We wish to understand how a temporally restricted experience produces a persistent change in behavior and how, among the myriad experiences an animal encounters, only some produce persistent change in behavior. Our work has provided a plausible biochemical mechanism addressing both issues. We have observed that the prion-like behavior of a neuronal RNA binding protein, CPEB, is required for the persistence of memory. The unique biophysical and functional properties of neuronal CPEB have now allowed us ask four key questions:


1) Where does prion-like conversion occur (site of memory formation)?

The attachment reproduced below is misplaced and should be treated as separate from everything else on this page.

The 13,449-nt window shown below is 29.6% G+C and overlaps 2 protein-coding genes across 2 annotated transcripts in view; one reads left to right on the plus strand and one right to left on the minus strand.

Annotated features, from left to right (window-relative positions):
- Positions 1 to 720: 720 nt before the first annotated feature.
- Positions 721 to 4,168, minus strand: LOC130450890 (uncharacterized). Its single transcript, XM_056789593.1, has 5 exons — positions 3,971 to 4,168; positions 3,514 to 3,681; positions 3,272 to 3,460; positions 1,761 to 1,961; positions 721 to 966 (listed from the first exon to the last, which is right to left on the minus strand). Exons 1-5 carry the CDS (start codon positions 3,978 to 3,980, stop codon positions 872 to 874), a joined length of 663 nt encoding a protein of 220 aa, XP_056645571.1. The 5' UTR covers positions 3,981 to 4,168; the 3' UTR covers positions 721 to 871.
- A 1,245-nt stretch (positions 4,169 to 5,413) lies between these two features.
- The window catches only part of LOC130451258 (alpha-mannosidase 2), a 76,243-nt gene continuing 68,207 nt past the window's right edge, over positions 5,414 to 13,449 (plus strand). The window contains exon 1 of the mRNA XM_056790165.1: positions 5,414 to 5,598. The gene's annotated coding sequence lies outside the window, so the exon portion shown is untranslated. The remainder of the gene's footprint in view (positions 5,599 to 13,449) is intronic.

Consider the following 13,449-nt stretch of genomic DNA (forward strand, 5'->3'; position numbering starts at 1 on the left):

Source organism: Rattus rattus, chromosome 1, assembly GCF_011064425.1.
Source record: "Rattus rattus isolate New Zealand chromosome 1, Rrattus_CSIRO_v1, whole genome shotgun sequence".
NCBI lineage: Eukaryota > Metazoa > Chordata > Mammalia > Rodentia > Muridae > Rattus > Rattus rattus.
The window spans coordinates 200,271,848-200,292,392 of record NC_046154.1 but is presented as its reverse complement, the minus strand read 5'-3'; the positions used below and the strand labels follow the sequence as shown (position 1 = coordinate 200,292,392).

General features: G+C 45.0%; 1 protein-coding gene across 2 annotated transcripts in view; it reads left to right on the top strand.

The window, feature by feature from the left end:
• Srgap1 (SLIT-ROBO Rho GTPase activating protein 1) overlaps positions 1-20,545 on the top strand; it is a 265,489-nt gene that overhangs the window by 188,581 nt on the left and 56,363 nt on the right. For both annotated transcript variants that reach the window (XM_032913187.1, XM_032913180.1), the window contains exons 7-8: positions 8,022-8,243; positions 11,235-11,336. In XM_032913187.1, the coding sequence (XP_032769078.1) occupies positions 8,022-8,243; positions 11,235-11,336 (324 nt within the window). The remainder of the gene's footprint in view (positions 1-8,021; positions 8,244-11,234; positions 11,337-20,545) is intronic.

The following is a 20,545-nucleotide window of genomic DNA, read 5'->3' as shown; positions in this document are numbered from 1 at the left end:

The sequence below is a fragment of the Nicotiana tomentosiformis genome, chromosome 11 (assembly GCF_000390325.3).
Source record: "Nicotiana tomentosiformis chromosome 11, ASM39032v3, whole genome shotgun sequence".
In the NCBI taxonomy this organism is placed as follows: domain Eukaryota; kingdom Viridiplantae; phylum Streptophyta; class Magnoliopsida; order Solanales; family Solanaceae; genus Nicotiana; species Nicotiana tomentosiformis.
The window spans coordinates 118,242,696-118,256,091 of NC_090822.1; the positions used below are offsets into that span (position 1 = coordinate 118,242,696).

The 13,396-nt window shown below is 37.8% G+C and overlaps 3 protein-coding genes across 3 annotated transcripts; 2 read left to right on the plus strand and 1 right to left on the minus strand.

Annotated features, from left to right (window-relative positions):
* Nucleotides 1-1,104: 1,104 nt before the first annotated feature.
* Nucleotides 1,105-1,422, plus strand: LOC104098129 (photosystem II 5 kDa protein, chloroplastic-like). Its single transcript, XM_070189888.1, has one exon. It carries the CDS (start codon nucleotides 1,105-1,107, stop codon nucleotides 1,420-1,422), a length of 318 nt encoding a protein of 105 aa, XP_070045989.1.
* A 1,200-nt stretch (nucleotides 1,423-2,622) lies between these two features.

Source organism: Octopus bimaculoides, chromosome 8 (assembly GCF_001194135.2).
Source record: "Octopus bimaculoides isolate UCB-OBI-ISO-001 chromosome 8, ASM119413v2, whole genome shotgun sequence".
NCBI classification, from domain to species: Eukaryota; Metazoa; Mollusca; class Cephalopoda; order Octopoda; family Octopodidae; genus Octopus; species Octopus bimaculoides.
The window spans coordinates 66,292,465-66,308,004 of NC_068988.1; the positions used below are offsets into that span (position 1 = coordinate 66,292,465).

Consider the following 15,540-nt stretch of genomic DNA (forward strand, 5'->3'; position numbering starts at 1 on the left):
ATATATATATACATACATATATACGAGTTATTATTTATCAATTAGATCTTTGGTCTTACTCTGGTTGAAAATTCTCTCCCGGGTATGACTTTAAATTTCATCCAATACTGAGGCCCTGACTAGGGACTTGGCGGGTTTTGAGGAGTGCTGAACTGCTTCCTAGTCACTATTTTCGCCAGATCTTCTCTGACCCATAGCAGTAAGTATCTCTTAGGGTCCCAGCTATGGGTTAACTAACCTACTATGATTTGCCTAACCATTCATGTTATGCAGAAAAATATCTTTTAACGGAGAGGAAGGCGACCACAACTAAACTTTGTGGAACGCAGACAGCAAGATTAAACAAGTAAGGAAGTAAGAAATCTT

2) What determines the engagement of the prion-like process?


3) How does this process occur (the specificity of memory formation)?


4) What happens to the prion-like species when memory decays (the basis of forgetting)?


We are also exploring the possibility that prion-based protein conformational switches may be utilized in other biological contexts to allow temporally restricted stimuli to produce persistent changes. We have carried out a systematic search of functional prion-like proteins in D. melanogaster and have identified a discrete number of proteins with the potential to be functionally prion-like. We are trying understand what specific function does the prion-like state of these proteins serve and how are they regulated.